Ticks’ time to give something back

3 minute read

The little monsters may be about to pay their debts with a new generation of anti-inflammatory drugs.

What have ticks ever done for us, apart from driving a small number of humans into a reluctant state of vegetarianism?

The Back Page is fond of camping, but will never forget being woken one idyllic morning by a friend who shoved his face into mine, pointed at the raised grey disc on his eyelid and said “Is this a tick?”

Dear reader, it was a tick, one that had been feasting on … eyelid blood … for an unknown length of time. It wouldn’t have helped at the time to know that this was thanks to proteins in the tick’s saliva that prevented inflammation and pain from alerting my friend to the bite.

The upside of this fairly quotidian horror is that scientists are busy investigating the various “evasins” ticks use, aiming to co-opt the mechanism to suppress the kind of unwanted, dysregulated inflammation that causes misery in autoimmune and many other chronic diseases.

Ticks, you nasty things, this is your chance. You owe us, after all the blood you’ve sucked out of us mammals over the millennia – but if you can show us the way to a new class of anti-inflammatory drugs, we may consider us quits.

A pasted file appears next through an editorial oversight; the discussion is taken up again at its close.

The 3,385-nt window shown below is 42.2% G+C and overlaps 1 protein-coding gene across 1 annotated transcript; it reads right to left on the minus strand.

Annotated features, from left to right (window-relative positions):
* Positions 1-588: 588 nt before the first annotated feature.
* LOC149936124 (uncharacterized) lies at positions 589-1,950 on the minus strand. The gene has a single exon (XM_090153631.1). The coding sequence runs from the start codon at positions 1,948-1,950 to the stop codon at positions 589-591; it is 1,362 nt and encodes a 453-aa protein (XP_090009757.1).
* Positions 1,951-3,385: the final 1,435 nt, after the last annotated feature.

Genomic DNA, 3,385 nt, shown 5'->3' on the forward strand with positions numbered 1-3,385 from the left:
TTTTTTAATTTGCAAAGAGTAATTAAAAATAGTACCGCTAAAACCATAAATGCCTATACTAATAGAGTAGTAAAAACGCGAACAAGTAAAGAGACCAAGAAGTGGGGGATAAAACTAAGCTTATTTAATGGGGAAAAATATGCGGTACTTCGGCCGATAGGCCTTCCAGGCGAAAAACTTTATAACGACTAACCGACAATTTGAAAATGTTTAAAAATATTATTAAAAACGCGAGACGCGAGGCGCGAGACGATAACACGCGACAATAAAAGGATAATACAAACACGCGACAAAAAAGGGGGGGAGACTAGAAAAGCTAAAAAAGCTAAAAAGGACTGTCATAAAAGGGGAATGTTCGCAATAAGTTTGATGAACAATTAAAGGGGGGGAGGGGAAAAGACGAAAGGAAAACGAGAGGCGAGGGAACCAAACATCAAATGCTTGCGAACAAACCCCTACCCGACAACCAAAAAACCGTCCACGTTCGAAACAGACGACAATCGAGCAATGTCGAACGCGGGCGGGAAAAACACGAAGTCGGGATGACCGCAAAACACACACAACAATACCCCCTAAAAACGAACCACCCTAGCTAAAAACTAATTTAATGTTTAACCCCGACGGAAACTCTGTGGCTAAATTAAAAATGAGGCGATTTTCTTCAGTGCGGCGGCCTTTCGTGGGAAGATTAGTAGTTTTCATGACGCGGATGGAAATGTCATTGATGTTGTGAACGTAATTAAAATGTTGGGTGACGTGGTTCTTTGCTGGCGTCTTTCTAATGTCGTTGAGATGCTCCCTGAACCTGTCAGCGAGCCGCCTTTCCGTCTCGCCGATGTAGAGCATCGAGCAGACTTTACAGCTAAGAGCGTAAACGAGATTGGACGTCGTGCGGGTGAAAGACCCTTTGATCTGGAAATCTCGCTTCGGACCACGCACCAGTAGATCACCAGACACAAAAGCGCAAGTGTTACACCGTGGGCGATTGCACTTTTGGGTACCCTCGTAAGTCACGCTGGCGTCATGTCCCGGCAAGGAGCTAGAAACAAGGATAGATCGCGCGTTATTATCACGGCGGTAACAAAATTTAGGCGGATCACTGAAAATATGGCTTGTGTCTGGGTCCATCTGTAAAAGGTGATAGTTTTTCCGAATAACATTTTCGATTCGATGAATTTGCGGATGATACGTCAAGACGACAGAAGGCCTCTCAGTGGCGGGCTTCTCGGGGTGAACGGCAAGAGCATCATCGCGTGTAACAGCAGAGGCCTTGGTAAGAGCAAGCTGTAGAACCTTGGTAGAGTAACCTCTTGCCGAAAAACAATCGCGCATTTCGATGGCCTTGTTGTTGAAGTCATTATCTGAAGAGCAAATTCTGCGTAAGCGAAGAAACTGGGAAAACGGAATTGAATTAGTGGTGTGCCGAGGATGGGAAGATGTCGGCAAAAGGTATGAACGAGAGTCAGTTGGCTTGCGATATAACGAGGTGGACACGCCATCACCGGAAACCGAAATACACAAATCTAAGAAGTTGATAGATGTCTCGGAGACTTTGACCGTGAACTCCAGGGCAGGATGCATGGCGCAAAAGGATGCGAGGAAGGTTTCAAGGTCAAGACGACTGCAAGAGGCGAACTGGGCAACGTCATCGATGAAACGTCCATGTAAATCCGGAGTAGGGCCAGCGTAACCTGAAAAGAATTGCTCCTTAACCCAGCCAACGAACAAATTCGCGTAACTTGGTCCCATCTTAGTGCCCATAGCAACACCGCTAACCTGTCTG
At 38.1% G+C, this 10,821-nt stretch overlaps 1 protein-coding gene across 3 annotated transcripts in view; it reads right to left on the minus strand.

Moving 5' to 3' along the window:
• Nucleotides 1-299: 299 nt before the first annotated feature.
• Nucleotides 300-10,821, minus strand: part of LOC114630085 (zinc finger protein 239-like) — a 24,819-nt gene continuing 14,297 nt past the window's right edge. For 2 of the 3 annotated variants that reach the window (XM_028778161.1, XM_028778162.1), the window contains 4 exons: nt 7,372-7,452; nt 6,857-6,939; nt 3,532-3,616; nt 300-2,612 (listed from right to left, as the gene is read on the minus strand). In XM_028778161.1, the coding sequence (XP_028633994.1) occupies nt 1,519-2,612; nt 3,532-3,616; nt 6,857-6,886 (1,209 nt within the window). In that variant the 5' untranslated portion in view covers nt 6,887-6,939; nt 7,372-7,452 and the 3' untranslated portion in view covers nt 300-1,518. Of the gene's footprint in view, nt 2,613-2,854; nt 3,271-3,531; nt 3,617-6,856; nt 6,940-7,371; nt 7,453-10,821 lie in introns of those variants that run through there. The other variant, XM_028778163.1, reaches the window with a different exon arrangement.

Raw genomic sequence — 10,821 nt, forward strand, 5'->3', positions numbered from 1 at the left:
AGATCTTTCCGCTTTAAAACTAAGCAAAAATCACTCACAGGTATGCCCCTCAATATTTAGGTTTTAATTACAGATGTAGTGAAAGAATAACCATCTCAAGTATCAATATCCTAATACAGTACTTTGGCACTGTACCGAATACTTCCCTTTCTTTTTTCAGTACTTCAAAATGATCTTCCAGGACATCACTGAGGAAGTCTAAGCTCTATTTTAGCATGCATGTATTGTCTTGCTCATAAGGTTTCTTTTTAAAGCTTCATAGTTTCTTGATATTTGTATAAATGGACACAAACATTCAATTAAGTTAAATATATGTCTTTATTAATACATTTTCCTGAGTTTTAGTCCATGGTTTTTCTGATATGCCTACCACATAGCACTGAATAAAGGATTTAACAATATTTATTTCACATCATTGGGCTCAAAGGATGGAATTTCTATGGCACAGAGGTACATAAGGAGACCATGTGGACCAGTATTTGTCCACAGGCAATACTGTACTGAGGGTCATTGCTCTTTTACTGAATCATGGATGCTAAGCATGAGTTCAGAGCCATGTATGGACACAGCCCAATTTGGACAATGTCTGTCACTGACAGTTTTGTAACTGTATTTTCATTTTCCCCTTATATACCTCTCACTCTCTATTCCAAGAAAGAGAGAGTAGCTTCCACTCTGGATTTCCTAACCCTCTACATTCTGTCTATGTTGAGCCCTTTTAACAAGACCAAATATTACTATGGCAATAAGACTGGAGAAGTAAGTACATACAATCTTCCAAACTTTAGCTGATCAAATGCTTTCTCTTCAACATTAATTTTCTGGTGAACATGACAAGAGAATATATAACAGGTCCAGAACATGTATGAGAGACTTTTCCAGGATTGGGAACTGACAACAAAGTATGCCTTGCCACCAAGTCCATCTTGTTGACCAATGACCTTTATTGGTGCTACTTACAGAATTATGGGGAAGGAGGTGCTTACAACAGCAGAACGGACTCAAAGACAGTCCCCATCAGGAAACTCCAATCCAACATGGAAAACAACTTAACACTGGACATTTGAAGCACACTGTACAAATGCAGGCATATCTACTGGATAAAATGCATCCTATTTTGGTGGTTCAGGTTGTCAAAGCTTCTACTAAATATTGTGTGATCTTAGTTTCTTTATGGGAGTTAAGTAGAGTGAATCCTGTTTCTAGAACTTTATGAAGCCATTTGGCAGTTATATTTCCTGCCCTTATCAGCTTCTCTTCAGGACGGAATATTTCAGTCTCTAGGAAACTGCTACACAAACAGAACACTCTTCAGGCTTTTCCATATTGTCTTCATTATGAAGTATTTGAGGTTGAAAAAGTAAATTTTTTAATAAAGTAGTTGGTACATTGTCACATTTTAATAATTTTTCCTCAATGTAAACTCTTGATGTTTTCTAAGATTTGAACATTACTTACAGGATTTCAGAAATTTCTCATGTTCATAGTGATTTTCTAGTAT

A PhD student at Monash University, Shankar Devkota, in a study published in Nature, has described a new class of evasin able to bind to a wide range of chemokines, the proteins that recruit leukocytes to sites of infection or injury.

Between the description of the Ixodidae family as “ectoparasitic arachnids that survive on the blood of their hosts” and the subhead “Discussion”, there’s not a lot in the paper that your Back Page correspondent can understand, so we’ll skip to the takeaway: “Whereas pharmacological targeting of chemokine receptors in anti-inflammatory therapy has met with limited success, ticks achieve effective suppression of inflammation by secreting a cocktail of evasin proteins with different chemokine target selectivities,” the authors write.

It’s not a matter of milking ticks for their evasins, however – though what an image that is – as they need to be engineered “to have the appropriate target selectivity for any given application”.

Once again, the Back Page would have liked to bring you photographic images of a tick burrowed neck-deep in some unsuspecting dog or human’s flesh, but was overcome by aversion almost immediately and will have to leave the imagery to the reader’s imagination.

Send a story tip to penny@medicalrepublic.com.au to get one year guaranteed ectoparasite-free.

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